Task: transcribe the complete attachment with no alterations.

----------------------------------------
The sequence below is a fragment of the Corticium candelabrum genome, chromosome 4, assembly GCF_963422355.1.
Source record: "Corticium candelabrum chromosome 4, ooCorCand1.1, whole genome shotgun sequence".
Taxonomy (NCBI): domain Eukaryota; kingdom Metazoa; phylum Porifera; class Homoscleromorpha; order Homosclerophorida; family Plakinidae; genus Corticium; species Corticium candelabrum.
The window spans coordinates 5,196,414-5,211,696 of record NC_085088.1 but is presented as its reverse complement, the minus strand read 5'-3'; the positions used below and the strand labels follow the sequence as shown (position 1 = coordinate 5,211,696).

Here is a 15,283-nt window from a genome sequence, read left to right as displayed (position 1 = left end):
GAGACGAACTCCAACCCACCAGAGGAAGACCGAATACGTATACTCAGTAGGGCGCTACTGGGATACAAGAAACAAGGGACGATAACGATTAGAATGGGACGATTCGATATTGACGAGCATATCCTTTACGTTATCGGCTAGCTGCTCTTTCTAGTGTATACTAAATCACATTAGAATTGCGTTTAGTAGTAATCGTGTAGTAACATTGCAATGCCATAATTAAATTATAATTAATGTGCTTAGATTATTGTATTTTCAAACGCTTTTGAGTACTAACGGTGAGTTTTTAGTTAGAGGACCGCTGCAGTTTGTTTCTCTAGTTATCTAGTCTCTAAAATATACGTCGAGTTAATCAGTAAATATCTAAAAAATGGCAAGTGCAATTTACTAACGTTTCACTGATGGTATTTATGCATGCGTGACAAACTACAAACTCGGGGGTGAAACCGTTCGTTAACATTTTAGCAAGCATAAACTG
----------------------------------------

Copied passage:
The sequence below is a fragment of the Corticium candelabrum genome, chromosome 4, assembly GCF_963422355.1.
Source record: "Corticium candelabrum chromosome 4, ooCorCand1.1, whole genome shotgun sequence".
Taxonomy (NCBI): domain Eukaryota; kingdom Metazoa; phylum Porifera; class Homoscleromorpha; order Homosclerophorida; family Plakinidae; genus Corticium; species Corticium candelabrum.
The window spans coordinates 5,196,414-5,211,696 of record NC_085088.1 but is presented as its reverse complement, the minus strand read 5'-3'; the positions used below and the strand labels follow the sequence as shown (position 1 = coordinate 5,211,696).

Here is a 15,283-nt window from a genome sequence, read left to right as displayed (position 1 = left end):
GAGACGAACTCCAACCCACCAGAGGAAGACCGAATACGTATACTCAGTAGGGCGCTACTGGGATACAAGAAACAAGGGACGATAACGATTAGAATGGGACGATTCGATATTGACGAGCATATCCTTTACGTTATCGGCTAGCTGCTCTTTCTAGTGTATACTAAATCACATTAGAATTGCGTTTAGTAGTAATCGTGTAGTAACATTGCAATGCCATAATTAAATTATAATTAATGTGCTTAGATTATTGTATTTTCAAACGCTTTTGAGTACTAACGGTGAGTTTTTAGTTAGAGGACCGCTGCAGTTTGTTTCTCTAGTTATCTAGTCTCTAAAATATACGTCGAGTTAATCAGTAAATATCTAAAAAATGGCAAGTGCAATTTACTAACGTTTCACTGATGGTATTTATGCATGCGTGACAAACTACAAACTCGGGGGTGAAACCGTTCGTTAACATTTTAGCAAGCATAAACTG